As an educationist, the most disturbing figure for me is the number of children of eligible age, outside of schools. This means a bleak future awaits them. Other than the economic repercussions of not being able to provide education to all our children, there is social chaos which is already surfacing in public displays of narrow-mindedness. We need to declare a national education emergency and do our utmost to stop ignorance of all kind
The most important step is to streamline madaras. One of my neighbours, often invites a group of children from a madarassa accompanied by their teacher for Quran Khawani. These children are a different ‘species’ if I compare them with other children of their age. We know there is a huge gap between private and public schools in Pakistan with respect to their fee structure, syllabus, medium of instruction and an overall lifestyle of the students, but if we make them sit together, they have a lot in common. They can talk about the theorems of Mathematics, some science practical, a piece of literature, cricket or football, a computer device etc, but the same cannot be said for madrassa going children. There are no drama clubs, debating activities, fine arts societies, poetry, story writing competitions or sports opportunities in our madaras. Child Psychology experts agree that a child’s potential and aptitude cannot be decided at an early age (of three to five years). That is precisely the age when parents belonging to the lower income strata decide to send their children to madaras to become a part of the clergy. There is no other occupational training opportunity available to them, and no extra-curricular activities to open their minds and polish their creative skills. They are made to recite the Quran in Arabic, to memorise anecdotes from history that suit the sectarian beliefs of their teachers and interpret Islam the way their teachers train them to without engaging in analytical discourse. The worst part is that they are groomed to hate any opinion which is not in line with theirs. They become judgmental of how others dress, walk, talk and perform religious rituals. There is a dangerous trend both in terms of numbers and the intensification of a rigid belief system. The children are being exploited for political and commercial gain. We desperately need to bring them into the mainstream education system. If religious education is provided in all schools then why is there a need to have separate institutions? There is a mutual cycle of ‘otherisation’ that needs to be broken through a collective effort of the government, civil society, academia, media, and sensible religious scholars.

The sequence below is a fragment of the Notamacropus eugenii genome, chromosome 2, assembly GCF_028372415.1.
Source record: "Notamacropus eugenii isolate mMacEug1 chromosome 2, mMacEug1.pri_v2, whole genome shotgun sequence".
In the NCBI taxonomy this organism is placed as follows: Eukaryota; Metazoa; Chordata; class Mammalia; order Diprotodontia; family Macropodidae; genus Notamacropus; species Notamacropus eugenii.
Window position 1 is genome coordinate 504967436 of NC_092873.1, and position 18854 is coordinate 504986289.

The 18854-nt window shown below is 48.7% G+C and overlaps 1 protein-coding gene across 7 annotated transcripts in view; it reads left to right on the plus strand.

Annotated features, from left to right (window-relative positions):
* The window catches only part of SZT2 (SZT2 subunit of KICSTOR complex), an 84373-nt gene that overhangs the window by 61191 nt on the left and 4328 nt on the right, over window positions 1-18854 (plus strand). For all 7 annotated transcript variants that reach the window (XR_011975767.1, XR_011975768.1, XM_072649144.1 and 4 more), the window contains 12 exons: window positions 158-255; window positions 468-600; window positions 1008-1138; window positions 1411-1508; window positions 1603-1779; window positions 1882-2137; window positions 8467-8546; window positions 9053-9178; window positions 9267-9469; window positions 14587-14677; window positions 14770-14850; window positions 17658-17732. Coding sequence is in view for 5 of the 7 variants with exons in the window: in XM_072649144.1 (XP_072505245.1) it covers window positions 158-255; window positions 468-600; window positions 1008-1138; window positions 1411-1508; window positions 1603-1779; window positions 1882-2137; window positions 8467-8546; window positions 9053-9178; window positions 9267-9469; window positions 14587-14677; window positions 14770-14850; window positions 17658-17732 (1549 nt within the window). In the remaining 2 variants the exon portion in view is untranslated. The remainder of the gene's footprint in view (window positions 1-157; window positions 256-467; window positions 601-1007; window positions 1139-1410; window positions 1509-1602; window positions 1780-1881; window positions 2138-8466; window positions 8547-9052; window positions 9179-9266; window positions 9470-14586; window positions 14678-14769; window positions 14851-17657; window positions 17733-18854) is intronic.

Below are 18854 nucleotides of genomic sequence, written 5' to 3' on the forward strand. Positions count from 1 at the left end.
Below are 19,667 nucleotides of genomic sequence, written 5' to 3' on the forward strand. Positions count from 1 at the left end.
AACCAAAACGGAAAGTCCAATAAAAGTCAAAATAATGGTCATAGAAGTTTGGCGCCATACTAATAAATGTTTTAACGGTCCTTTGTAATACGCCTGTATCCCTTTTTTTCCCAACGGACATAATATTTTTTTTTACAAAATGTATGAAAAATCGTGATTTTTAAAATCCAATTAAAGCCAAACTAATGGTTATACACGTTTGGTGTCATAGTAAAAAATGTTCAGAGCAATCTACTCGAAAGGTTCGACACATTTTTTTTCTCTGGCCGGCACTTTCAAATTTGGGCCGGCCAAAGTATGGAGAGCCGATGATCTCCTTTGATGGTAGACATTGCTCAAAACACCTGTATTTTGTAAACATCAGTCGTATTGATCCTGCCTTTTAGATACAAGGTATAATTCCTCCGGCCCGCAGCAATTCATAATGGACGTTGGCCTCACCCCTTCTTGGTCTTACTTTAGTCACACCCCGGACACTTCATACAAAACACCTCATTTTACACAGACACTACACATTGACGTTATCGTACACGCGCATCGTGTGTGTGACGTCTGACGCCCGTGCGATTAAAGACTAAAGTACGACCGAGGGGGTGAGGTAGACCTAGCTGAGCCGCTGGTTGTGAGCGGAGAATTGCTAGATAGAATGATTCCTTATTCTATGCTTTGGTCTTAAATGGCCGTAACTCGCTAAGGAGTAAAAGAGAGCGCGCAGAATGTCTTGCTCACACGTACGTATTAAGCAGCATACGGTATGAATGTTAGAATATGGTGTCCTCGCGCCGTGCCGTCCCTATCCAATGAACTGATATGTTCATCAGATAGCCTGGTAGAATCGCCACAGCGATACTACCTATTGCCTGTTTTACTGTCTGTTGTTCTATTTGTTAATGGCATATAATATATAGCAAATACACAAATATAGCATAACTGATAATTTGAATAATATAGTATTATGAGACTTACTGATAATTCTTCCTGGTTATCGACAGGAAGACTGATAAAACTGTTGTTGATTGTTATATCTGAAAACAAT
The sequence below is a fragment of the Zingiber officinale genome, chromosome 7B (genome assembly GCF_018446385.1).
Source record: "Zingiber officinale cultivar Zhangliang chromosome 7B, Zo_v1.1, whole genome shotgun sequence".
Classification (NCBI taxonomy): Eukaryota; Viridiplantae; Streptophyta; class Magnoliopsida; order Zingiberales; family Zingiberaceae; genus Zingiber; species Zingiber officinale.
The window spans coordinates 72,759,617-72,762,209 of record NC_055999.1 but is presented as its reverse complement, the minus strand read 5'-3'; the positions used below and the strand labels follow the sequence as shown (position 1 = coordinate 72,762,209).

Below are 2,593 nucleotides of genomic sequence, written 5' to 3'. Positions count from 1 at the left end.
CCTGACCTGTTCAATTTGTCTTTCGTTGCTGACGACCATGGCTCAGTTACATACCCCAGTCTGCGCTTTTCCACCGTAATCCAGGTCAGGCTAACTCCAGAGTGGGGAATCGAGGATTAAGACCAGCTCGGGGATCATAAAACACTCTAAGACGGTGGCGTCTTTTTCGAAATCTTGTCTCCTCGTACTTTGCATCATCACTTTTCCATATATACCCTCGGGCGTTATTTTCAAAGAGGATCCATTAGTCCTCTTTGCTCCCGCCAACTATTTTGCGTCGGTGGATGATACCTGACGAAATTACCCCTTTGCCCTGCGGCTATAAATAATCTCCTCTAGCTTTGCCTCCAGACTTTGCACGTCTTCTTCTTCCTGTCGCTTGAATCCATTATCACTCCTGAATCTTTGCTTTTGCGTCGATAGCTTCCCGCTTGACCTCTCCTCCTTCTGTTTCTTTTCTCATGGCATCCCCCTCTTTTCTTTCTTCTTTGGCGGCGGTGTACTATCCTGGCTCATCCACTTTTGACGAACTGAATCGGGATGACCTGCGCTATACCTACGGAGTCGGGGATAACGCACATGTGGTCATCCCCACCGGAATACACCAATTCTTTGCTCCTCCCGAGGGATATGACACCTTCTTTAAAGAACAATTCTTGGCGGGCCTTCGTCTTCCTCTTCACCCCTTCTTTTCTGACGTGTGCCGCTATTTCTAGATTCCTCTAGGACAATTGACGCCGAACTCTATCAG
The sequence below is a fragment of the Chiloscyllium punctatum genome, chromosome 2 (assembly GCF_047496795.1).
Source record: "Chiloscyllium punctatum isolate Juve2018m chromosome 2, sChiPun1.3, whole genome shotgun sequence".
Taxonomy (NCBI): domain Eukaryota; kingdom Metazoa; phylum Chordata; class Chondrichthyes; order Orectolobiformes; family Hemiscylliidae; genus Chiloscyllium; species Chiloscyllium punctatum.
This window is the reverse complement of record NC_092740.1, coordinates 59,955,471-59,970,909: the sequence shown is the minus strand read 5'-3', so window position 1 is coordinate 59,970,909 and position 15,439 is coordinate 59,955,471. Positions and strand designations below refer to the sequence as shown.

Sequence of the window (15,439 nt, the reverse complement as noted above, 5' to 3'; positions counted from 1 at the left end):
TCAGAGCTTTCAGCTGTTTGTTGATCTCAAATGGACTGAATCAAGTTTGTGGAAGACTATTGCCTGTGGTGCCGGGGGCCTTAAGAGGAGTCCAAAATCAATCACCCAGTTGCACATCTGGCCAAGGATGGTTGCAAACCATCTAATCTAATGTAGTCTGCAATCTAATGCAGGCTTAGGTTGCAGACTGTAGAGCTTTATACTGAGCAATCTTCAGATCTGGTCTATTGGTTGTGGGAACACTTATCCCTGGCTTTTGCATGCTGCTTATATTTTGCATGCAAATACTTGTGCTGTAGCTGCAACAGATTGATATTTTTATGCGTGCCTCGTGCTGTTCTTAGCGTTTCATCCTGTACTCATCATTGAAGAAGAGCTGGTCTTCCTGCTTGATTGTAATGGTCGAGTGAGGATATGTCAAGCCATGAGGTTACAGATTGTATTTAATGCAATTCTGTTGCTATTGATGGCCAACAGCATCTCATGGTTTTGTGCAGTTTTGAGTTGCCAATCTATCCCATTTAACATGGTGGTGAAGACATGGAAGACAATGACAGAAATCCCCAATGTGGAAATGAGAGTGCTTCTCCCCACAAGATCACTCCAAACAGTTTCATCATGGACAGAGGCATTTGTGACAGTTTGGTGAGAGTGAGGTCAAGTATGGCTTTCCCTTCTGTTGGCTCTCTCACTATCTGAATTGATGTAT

For someone who has lost many loved ones to cancer, people working on finding relief for cancer patients, rejoicing in their success and mourning their failure to save a patient, are the most religious people. We are sadly using religion to label, stigmatise and otherise people. The best people are the ones who devise ways to provide relief to emotionally or economically challenged people.
Asma is a freelance writer. She can be reached at firstname.lastname@example.org
Published in Daily Times, September 12th 2018.